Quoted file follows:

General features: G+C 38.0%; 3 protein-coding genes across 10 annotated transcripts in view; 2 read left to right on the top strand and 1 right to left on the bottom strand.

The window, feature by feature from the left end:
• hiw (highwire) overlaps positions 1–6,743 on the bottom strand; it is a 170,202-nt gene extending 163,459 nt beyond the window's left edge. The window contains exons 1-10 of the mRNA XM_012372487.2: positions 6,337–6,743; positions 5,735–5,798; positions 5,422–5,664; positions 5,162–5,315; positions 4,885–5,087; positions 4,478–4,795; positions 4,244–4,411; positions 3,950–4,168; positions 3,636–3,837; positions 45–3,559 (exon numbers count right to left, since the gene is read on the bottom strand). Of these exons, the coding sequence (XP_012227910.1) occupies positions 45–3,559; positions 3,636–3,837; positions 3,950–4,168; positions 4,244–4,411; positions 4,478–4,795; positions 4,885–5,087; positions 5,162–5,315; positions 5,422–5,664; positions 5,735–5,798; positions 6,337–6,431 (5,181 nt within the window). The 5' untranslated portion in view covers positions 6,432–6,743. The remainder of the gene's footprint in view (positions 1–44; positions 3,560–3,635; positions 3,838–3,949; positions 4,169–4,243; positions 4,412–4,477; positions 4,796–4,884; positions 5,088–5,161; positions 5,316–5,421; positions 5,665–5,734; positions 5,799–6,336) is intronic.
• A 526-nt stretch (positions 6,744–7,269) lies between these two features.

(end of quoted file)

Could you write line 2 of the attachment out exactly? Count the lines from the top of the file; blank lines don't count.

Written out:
The window, feature by feature from the left end: